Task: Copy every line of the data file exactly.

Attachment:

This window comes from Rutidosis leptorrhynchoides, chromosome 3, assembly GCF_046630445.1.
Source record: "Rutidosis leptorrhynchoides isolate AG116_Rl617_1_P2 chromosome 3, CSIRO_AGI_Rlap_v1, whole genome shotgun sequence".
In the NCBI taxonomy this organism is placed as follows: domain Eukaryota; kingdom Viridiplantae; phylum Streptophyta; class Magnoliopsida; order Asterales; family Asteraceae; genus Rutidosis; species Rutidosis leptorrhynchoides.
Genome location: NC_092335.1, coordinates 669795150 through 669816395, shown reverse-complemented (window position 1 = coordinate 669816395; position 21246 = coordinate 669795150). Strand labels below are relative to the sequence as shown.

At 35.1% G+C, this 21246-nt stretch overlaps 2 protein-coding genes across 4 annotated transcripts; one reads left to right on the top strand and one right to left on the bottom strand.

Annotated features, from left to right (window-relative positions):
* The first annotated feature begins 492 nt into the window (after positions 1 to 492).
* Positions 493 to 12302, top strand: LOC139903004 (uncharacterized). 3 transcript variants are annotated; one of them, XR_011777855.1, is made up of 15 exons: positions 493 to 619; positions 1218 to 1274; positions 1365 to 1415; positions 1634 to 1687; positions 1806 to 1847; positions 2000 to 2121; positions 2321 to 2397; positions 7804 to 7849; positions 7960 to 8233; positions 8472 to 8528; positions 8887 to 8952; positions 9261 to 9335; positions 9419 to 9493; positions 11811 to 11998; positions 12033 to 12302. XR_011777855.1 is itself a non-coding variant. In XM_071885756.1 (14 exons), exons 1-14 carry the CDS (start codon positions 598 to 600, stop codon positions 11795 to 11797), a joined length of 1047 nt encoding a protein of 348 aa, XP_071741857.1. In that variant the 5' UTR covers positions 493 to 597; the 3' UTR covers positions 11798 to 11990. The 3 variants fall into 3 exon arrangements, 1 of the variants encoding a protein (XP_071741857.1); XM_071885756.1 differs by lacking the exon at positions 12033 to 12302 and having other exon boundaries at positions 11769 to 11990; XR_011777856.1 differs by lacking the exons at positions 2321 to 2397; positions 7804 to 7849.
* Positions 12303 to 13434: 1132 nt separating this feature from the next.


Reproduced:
This window comes from Rutidosis leptorrhynchoides, chromosome 3, assembly GCF_046630445.1.
Source record: "Rutidosis leptorrhynchoides isolate AG116_Rl617_1_P2 chromosome 3, CSIRO_AGI_Rlap_v1, whole genome shotgun sequence".
In the NCBI taxonomy this organism is placed as follows: domain Eukaryota; kingdom Viridiplantae; phylum Streptophyta; class Magnoliopsida; order Asterales; family Asteraceae; genus Rutidosis; species Rutidosis leptorrhynchoides.
Genome location: NC_092335.1, coordinates 669795150 through 669816395, shown reverse-complemented (window position 1 = coordinate 669816395; position 21246 = coordinate 669795150). Strand labels below are relative to the sequence as shown.

At 35.1% G+C, this 21246-nt stretch overlaps 2 protein-coding genes across 4 annotated transcripts; one reads left to right on the top strand and one right to left on the bottom strand.

Annotated features, from left to right (window-relative positions):
* The first annotated feature begins 492 nt into the window (after positions 1 to 492).
* Positions 493 to 12302, top strand: LOC139903004 (uncharacterized). 3 transcript variants are annotated; one of them, XR_011777855.1, is made up of 15 exons: positions 493 to 619; positions 1218 to 1274; positions 1365 to 1415; positions 1634 to 1687; positions 1806 to 1847; positions 2000 to 2121; positions 2321 to 2397; positions 7804 to 7849; positions 7960 to 8233; positions 8472 to 8528; positions 8887 to 8952; positions 9261 to 9335; positions 9419 to 9493; positions 11811 to 11998; positions 12033 to 12302. XR_011777855.1 is itself a non-coding variant. In XM_071885756.1 (14 exons), exons 1-14 carry the CDS (start codon positions 598 to 600, stop codon positions 11795 to 11797), a joined length of 1047 nt encoding a protein of 348 aa, XP_071741857.1. In that variant the 5' UTR covers positions 493 to 597; the 3' UTR covers positions 11798 to 11990. The 3 variants fall into 3 exon arrangements, 1 of the variants encoding a protein (XP_071741857.1); XM_071885756.1 differs by lacking the exon at positions 12033 to 12302 and having other exon boundaries at positions 11769 to 11990; XR_011777856.1 differs by lacking the exons at positions 2321 to 2397; positions 7804 to 7849.
* Positions 12303 to 13434: 1132 nt separating this feature from the next.